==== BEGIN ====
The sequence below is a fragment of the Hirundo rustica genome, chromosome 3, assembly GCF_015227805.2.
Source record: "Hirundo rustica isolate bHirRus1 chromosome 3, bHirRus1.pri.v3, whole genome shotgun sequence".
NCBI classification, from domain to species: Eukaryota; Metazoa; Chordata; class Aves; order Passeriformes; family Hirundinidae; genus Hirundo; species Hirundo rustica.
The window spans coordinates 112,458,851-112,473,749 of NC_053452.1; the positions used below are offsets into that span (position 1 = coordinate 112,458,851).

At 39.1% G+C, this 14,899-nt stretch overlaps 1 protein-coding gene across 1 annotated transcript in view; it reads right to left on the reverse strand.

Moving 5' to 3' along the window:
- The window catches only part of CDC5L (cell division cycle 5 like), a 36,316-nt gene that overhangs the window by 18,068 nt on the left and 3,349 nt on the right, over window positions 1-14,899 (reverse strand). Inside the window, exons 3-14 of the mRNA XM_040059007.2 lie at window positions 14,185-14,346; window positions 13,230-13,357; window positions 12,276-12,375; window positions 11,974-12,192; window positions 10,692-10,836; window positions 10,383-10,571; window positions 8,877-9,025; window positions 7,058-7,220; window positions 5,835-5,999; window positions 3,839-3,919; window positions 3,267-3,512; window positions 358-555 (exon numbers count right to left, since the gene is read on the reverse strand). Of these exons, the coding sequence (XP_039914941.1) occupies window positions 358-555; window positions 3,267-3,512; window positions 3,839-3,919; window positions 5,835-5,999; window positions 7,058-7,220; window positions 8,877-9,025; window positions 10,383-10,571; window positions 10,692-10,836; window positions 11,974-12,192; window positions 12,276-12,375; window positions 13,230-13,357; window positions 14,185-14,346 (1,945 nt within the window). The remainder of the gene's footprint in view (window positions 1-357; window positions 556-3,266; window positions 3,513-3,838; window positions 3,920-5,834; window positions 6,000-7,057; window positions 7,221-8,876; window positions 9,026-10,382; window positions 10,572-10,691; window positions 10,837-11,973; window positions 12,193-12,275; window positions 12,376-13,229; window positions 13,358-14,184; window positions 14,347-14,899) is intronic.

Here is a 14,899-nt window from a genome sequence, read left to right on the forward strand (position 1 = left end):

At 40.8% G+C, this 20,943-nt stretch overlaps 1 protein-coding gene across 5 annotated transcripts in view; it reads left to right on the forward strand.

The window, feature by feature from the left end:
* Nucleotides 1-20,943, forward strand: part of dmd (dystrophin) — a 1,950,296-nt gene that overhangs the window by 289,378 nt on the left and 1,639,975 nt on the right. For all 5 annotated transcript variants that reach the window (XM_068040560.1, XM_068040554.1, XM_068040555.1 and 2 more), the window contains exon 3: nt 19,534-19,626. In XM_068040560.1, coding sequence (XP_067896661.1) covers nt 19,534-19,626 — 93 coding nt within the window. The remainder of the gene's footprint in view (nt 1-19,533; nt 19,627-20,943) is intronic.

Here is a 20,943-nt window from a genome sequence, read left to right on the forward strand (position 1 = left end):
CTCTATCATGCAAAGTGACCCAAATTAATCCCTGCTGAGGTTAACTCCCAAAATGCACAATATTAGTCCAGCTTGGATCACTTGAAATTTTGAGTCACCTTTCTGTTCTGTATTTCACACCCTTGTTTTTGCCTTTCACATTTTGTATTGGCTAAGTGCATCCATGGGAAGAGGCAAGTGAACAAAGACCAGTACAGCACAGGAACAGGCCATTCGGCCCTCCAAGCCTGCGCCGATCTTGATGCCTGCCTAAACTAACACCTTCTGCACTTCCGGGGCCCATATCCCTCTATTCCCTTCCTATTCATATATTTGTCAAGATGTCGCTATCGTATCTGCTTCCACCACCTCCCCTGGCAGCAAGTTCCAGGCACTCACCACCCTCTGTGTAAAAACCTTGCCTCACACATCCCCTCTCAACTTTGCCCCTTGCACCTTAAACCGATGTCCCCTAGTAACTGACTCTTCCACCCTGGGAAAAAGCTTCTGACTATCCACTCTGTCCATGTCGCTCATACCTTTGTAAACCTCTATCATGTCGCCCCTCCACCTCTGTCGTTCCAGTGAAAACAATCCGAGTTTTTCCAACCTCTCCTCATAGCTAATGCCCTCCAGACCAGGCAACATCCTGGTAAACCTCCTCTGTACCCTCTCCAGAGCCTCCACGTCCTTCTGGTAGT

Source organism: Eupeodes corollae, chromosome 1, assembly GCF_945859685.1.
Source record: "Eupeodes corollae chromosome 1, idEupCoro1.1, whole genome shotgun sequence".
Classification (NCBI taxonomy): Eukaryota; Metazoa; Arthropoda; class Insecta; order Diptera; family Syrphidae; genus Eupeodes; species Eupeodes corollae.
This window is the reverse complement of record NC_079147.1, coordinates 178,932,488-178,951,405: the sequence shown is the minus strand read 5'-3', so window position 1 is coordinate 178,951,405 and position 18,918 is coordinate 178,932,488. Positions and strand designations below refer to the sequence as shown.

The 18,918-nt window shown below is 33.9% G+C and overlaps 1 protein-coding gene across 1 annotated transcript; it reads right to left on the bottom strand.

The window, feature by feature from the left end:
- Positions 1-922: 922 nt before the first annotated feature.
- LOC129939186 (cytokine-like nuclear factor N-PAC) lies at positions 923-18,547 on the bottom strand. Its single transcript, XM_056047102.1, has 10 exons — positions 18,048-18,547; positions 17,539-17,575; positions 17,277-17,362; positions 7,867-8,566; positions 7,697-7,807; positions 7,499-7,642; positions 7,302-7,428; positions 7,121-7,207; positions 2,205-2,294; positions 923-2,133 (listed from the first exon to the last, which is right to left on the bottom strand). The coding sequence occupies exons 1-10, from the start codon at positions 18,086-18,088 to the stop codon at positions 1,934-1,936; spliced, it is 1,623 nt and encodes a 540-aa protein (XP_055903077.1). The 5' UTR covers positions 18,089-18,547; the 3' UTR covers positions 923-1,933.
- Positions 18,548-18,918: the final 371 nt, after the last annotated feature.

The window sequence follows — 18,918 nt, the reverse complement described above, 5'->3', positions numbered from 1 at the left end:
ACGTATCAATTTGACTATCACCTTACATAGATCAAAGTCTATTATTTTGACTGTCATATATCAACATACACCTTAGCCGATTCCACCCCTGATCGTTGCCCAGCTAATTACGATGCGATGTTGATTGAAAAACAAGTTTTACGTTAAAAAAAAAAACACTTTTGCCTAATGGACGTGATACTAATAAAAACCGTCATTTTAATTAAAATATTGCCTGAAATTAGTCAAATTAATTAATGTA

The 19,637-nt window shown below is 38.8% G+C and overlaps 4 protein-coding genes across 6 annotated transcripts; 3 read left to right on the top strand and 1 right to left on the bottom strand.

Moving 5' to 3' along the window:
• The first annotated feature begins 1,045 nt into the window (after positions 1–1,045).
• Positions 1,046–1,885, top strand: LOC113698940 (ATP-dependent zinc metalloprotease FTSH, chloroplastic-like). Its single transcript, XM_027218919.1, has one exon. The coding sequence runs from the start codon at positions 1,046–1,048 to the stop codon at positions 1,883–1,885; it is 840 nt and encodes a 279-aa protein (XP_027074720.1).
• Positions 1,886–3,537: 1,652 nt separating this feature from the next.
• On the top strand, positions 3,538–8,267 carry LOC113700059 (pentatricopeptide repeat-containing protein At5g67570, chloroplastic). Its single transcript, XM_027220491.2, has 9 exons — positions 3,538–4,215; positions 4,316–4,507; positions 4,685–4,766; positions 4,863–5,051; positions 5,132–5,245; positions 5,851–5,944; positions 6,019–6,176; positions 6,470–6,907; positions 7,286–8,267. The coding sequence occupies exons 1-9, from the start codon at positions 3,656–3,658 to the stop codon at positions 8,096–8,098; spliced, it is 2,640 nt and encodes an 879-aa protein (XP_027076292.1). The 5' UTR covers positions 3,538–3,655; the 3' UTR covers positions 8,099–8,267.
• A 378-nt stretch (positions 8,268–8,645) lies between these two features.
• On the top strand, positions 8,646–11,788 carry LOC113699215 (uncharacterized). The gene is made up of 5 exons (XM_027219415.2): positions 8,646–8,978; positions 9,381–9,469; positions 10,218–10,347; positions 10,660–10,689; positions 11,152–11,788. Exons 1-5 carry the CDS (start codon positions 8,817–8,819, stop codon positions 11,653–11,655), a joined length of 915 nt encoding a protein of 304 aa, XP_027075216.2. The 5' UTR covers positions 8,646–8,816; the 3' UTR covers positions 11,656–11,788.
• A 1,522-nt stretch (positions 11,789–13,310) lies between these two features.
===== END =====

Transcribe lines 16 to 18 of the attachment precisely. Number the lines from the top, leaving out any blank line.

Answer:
Classification (NCBI taxonomy): Eukaryota; Metazoa; Arthropoda; class Insecta; order Diptera; family Syrphidae; genus Eupeodes; species Eupeodes corollae.
This window is the reverse complement of record NC_079147.1, coordinates 178,932,488-178,951,405: the sequence shown is the minus strand read 5'-3', so window position 1 is coordinate 178,951,405 and position 18,918 is coordinate 178,932,488. Positions and strand designations below refer to the sequence as shown.

The 18,918-nt window shown below is 33.9% G+C and overlaps 1 protein-coding gene across 1 annotated transcript; it reads right to left on the bottom strand.